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‘Read Leo Tolstoy:’ Highlights from the Russian ambassador to Canada’s press conference

OTTAWA – It was supposed to be a press conference heralding Russia’s results at the Paralympic Games in Sochi.

And Georgiy Mamedov, Russia’s ambassador to Canada, did address the games.

“We lost to the Americans in hockey, sledge hockey, so this is probably the only thing that will cast a shadow on our tremendous sports success in Sochi,” he said.

But the media availability, which clocked in around feature-film length, quickly turned to other, slightly more pressing issues: Crimea, sanctions, a recent stabbing near the Russian embassy.

“I hear you have some questions to your humble servant,” Mamedov told a room of reporters at the Russian embassy in Ottawa.

“I would be happy to accommodate you. Ladies are always first, so don’t be afraid.”

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Here are the top Mamedov quotes. Although we’re sure there’s more.

On sanctions:

“I’m an old man. I’ve been around. I’ve seen a lot of sanctions. I remember when people sanctioned us, and threatened us with isolation because we were fighting Taliban. Now it’s your turn to fight Taliban and we are not threatening you with sanctions.”

“The longest border in the world that we have is with China. Not with Belgium and not with Canada, unfortunately.”

On whether sanctioned Russian officials have assets in Canada:

“I am not with FBI, I am not with KGB, you know. I am not looking for other people’s assets. I don’t have assets here. I don’t take bribes so I don’t have to be afraid of anything. I am probably better prepared for new period of tension than many people you happen to know.”

On Prime Minister Stephen Harper’s upcoming visit to Ukraine:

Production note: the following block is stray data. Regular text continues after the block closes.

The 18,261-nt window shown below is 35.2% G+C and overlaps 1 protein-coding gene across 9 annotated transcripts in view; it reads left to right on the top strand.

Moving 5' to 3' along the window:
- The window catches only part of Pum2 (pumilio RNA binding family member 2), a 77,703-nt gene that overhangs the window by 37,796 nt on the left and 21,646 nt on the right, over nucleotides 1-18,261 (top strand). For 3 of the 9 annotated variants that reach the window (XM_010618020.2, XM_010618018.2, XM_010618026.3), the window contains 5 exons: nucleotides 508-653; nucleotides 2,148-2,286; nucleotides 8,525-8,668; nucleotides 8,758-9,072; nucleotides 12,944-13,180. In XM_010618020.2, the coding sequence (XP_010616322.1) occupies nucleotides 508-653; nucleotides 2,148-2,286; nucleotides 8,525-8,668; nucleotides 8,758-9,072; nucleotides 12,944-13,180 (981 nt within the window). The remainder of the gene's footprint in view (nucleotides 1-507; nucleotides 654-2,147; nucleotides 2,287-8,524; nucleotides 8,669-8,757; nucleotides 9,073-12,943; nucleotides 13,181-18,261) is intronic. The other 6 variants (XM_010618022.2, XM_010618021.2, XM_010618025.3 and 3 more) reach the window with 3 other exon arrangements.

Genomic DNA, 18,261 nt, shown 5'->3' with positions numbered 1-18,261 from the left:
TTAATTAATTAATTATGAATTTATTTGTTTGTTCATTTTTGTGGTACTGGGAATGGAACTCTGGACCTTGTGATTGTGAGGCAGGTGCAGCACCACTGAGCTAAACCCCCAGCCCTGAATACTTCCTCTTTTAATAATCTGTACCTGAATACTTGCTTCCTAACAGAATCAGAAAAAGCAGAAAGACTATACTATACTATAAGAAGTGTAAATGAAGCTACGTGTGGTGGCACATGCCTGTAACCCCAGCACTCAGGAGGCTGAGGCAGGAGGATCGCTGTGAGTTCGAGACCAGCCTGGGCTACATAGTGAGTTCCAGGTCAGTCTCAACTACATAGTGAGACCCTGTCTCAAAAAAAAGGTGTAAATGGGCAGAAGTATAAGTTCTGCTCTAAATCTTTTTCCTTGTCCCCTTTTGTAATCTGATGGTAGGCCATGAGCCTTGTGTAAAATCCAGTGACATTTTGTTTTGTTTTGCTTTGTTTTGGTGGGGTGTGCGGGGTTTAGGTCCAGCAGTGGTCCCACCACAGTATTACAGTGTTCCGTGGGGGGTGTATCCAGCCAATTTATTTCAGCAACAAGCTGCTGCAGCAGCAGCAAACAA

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“Will it egg on the radicals that would like nothing better than to prolong an intensified confrontation with Russia? That’s my only question, because I only proceed from common sense.”

On boycotting the G8:

“You should ask yourselves, is it the charity for Russia to fight terrorism or to help Americans with the face-saving in Afghanistan right now, or to conclude successful negotiations with Iran to deny them in future nuclear weapons? Answer this question for yourself, you know, and you will understand. Who wants that? Who needs that? Everybody.”

“It will hurt world stability. It will prevent us from moving on issues that are challenging security of all our countries.”

On the stabbing of a Russian diplomat, allegedly by a Canadian Forces reservist:

“Next time I will suggest to my people, never to turn his back on a Canadian.”

 On why the diplomat, now in Russia, won’t return to Canada:

“I won’t risk his life twice.”

On Crimea:

“There is jubilation there.”

“People there want to return back home after all this 60 years imposed by Communist oppression in the Soviet Union. They remember their roots and they remember their history.  If you don’t believe me, if you don’t believe Putin who you demonize and vilify, read Leo Tolstoy.”

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Watch: Georgiy Mamedov, Russia’s ambassador to Canada, tells reporters during a press conference at the Russian embassy why they should read Leo Tolstoy to understand Crimea’s place in Russia. 

On staying calm:

“Take it easy, take it from me who unlike many of you young people really lived through difficult periods of Cold War when we were on the verge of confrontation with the United States. There won’t be any military conflict, there won’t be any war between us and NATO, or between somebody else. But there will be a certain period of hysteria. The sooner it’s over, the better.”

On the media:

“I also want to use this opportunity to appeal to you, my friends from press, try and be responsible in what you write. Because it can be very exciting for some people. And I remember what one of my friends from the press told me that pen – pen sometimes can be as deadly as a knife.”

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On…some other stuff:

“I have enormous respect for ladies.”

“I admire what you do here, for invalids. Not only sport, but everybody.”

“My mother was Jewish, so you know the tradition is to answer a question with question.”